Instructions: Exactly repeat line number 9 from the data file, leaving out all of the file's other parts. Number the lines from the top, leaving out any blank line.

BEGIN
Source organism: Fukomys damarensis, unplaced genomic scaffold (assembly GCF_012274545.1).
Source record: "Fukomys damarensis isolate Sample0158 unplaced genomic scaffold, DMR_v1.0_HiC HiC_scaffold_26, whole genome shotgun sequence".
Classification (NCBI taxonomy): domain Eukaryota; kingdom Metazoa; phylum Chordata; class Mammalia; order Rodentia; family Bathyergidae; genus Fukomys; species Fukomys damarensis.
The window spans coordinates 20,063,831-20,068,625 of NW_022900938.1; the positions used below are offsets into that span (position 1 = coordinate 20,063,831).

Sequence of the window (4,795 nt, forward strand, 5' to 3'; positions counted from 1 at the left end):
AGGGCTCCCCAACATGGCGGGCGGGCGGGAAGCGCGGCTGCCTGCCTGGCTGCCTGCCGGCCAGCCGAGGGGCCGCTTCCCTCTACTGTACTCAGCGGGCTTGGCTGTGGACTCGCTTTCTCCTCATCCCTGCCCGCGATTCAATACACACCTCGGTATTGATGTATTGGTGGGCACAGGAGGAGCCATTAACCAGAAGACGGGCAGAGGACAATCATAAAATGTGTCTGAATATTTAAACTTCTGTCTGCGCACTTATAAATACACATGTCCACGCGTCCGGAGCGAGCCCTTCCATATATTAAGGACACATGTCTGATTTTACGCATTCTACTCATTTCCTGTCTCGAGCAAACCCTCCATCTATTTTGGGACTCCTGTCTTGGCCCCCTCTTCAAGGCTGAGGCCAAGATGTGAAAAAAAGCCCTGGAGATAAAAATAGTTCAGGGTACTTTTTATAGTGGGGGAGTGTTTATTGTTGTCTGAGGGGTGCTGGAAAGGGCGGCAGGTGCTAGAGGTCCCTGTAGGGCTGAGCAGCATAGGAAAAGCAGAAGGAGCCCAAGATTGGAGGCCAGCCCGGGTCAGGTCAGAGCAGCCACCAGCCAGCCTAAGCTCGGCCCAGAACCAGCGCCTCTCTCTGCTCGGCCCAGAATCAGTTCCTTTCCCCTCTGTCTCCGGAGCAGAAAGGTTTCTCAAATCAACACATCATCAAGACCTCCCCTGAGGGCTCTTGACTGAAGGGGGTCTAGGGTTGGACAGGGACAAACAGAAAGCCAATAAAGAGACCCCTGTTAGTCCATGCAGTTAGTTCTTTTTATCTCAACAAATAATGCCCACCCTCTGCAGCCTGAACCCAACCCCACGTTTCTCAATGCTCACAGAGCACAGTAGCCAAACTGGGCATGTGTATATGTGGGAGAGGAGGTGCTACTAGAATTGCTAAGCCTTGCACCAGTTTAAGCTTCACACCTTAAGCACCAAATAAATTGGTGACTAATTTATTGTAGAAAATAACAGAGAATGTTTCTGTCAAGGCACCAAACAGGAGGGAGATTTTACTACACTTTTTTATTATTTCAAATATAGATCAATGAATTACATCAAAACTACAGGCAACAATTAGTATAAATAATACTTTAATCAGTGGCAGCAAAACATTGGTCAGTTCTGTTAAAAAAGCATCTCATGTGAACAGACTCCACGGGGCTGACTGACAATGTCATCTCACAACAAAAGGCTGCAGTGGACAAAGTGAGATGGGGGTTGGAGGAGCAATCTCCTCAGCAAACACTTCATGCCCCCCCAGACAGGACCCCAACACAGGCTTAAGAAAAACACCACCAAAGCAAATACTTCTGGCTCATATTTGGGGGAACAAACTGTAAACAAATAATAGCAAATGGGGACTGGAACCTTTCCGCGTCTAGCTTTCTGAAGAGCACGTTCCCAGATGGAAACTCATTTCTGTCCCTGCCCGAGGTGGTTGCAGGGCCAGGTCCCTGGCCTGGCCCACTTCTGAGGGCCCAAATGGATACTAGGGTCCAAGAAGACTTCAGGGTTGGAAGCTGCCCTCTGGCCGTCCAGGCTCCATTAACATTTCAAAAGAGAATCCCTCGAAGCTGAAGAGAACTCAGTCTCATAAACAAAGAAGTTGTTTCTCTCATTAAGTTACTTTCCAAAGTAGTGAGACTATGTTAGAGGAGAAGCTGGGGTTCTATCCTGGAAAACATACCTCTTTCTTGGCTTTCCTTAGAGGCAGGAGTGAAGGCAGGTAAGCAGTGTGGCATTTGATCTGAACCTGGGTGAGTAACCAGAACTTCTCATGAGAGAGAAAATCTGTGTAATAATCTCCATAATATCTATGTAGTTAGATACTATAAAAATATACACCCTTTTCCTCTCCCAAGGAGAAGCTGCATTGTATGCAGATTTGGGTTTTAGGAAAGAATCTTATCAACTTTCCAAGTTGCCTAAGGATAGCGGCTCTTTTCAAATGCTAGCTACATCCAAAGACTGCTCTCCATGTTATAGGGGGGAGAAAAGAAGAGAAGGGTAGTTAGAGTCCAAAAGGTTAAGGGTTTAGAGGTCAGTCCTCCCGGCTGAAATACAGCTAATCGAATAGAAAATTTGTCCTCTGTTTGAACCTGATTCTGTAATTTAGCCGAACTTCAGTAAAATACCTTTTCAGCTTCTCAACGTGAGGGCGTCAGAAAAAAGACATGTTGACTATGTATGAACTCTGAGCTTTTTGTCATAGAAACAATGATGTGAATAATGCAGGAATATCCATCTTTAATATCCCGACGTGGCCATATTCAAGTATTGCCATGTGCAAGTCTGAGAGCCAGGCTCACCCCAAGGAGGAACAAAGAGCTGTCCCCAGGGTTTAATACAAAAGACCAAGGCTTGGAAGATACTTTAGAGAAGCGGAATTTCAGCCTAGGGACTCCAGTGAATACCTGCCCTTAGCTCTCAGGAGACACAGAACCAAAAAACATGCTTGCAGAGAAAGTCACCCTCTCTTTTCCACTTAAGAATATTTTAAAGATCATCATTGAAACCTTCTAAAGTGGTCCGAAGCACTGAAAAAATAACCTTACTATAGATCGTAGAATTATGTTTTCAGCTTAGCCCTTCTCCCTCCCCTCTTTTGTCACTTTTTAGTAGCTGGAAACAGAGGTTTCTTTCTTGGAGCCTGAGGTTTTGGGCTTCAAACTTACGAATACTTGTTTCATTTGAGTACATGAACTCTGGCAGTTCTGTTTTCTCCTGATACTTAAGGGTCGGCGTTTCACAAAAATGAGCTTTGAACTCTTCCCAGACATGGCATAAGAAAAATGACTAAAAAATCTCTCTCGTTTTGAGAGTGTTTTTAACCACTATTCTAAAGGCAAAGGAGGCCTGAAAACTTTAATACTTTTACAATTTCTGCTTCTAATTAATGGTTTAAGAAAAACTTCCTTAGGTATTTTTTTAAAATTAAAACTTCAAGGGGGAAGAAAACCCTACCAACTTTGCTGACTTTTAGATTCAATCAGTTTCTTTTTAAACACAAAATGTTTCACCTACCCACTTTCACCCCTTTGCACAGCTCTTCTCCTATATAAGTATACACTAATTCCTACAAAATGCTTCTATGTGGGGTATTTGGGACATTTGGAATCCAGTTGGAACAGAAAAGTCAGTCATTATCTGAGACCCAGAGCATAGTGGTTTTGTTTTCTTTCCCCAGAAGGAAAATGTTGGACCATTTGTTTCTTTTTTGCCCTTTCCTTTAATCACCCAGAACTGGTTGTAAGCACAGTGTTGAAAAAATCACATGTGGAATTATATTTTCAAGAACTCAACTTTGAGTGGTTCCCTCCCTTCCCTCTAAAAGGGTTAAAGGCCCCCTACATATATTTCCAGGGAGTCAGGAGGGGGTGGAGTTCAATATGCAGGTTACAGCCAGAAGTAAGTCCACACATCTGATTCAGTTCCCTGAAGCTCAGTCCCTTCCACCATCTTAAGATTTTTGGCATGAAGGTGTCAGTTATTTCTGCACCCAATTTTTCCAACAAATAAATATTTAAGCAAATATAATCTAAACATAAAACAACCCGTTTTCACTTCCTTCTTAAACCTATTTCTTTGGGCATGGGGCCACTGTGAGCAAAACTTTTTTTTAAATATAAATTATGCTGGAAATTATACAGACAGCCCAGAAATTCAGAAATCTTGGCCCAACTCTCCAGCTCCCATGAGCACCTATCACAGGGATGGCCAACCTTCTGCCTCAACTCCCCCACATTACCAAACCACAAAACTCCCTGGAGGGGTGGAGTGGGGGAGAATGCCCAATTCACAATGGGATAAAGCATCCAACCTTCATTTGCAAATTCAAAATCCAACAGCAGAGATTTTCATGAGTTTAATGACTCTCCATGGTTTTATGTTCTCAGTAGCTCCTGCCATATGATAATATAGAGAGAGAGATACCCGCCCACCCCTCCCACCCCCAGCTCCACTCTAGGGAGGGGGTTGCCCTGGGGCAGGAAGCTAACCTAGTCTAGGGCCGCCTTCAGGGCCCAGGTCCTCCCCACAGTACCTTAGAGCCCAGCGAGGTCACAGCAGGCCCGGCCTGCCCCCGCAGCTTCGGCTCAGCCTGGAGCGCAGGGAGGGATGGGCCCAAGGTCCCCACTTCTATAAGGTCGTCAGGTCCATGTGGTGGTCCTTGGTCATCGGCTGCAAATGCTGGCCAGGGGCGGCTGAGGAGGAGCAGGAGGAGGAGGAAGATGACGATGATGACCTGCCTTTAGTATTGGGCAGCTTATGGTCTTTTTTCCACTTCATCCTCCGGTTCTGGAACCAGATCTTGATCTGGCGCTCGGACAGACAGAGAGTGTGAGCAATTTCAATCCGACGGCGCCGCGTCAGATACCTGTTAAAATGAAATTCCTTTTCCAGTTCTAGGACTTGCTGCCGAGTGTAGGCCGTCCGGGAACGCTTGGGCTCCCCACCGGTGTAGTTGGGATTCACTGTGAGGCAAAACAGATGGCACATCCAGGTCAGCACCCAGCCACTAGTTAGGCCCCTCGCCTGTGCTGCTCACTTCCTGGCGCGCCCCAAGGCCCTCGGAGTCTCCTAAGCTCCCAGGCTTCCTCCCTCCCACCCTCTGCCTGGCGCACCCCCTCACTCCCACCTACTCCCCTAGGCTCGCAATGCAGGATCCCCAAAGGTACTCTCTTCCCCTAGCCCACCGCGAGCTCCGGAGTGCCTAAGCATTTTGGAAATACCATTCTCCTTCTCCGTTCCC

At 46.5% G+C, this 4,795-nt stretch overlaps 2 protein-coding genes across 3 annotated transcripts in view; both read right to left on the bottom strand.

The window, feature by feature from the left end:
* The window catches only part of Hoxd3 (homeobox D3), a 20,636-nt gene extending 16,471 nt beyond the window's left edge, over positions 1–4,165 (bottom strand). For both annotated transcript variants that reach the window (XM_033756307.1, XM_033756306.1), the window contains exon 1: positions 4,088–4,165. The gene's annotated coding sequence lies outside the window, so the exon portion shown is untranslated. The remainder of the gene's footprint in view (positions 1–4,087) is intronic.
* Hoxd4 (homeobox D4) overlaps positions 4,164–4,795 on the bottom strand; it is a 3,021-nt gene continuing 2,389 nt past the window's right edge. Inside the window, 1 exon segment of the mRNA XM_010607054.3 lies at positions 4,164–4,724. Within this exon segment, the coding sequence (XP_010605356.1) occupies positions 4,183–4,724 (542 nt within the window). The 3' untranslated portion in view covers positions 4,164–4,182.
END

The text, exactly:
* The window catches only part of Hoxd3 (homeobox D3), a 20,636-nt gene extending 16,471 nt beyond the window's left edge, over positions 1–4,165 (bottom strand). For both annotated transcript variants that reach the window (XM_033756307.1, XM_033756306.1), the window contains exon 1: positions 4,088–4,165. The gene's annotated coding sequence lies outside the window, so the exon portion shown is untranslated. The remainder of the gene's footprint in view (positions 1–4,087) is intronic.